Music – a Systemic Functional Approach

Posted by jerry on May 20th, 2007 — Posted in

Music – a Systemic Functional Approach

Some years ago, when studying under Michael O’Toole at Murdoch University, I began experimenting with some thoughts on applying MAK Halliday’s systemic functional semiotics to music. To my knowledge, even 20 years later no-one else has sketched out such a schema. So, with some trepidation I thought I’d dig out that early naive schema and seek views on whether such a schema might still be useful as a point of entry into musical semiotics, and as a means of finding a language with which to deal with extra-linguistic artistic works. All that remains of that original lecture is the diagram that I developed and which I will lay out below. Then I’ll try to reconstruct a pathway by way of explanation for each element of the schema.

This schema is best considered by way of analogy with linguistic analysis. But that does not lessen its value as a means of providing a language with which to explore how a piece of music functions to make meaning within a broader social and intertextual context. As it stands, the schema should be read as applying primarily to Western music (encompassing classical, jazz, rock, or folk music). I would be interested to hear from others who may feel this is useful for music across a range of ethnicities. As it stands the schema is based on music organised within the seven Greek Modes: major, minor (melodic and harmonic), dorian, lydian, myxolydian, phrygian, pentatonic.

Such a schema will not identify why a piece of music is considered to be great art, while another is considered vernacular – as these are cultural, rather than structural questions. But it could provide a point of entry to describe how it functions within a system of signs. That is, it may provide some explanatory power for describing what is going on in a piece of music – even for the non-musician.

The schema operates by breaking down a given piece of music into its constituent parts for the purposes of analysis – and considers how each part functions within its rank order – just as a written text works from the level of phoneme and morpheme up to phrases and sentences by way of verb and noun functions. Even within the schema there are of course problems in clearly identifying the distinction between, for example, ideational and interpersonal as each component will have aspects of both – especially in a purely symbolic mode of signification, like music.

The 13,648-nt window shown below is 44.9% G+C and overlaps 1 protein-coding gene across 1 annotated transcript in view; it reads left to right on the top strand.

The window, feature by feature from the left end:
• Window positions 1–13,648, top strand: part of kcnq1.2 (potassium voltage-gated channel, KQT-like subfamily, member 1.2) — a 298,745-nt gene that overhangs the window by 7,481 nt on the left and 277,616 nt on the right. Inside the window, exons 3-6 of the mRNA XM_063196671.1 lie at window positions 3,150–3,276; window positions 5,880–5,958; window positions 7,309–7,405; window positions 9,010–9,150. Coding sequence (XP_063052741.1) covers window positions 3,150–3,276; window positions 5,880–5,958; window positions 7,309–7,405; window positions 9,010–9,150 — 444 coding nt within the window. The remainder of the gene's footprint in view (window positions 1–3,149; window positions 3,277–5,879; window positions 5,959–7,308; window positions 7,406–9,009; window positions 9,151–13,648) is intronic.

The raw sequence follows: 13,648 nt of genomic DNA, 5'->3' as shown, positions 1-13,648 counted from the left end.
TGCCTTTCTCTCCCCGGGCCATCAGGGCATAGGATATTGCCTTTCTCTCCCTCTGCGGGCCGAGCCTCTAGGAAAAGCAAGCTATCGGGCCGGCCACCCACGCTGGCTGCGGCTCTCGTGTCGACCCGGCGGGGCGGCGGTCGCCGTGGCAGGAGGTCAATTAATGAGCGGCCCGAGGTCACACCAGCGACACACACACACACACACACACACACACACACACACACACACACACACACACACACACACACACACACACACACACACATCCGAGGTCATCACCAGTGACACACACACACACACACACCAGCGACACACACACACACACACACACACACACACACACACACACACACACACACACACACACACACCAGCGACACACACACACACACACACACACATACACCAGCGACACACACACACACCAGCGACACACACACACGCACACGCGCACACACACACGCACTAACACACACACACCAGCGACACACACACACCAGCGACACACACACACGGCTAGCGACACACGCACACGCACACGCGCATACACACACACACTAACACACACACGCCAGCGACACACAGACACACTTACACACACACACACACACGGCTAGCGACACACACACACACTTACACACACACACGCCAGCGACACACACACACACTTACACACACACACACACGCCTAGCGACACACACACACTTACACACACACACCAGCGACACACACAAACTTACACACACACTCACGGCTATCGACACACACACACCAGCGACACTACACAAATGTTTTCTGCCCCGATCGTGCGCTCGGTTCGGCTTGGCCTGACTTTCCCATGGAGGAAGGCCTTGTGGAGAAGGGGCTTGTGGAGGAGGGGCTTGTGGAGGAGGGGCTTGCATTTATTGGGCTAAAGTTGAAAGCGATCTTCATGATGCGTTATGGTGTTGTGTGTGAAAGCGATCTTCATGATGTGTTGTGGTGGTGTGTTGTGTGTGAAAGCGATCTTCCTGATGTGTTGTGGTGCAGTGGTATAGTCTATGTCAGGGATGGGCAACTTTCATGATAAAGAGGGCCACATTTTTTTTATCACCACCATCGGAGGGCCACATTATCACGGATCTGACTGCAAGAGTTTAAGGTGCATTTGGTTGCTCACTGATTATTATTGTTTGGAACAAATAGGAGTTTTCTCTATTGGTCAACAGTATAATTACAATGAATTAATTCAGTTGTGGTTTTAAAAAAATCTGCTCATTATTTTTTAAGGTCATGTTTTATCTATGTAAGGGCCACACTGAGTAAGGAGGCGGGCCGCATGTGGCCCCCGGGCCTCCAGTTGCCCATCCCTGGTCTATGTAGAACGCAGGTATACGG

And so to music. At its most basic level there are oppositions between sound and silence – already a relational system, because music is a function of the relationship between sound and silence. It is also a function of the relationship between notes – the interval between notes. So at the level of phoneme, the relationships of pitch between one note and another will determine the position of the note within a scale or key.

The scale for its part is a function of the physics of music, and the extent to which a second note reinforces or conflicts with the harmonic overtones of a base note. Where a second note strongly reinforces the harmonic overtones the sound is stronger, sometimes associated with happy or joyful music in the western tradition, and forms part of a type of mode called a major key. There are of course cultural specificities involved in the connotative connection between the strength of the sound and its emotional interpretation. Where the notes in a sequence cancel out or do not reinforce the tonic note, the sound is weaker, often identified in Western music as more mournful, and tending towards, perhaps a minor key (or mode) And there are variations in between that constitute other modes, such as dorian or lydian and so on. While strictly linking emotional affect with specific modes is problematic, it is equally hard to believe that human beings are entirely uninfluenced by the pure physics of sound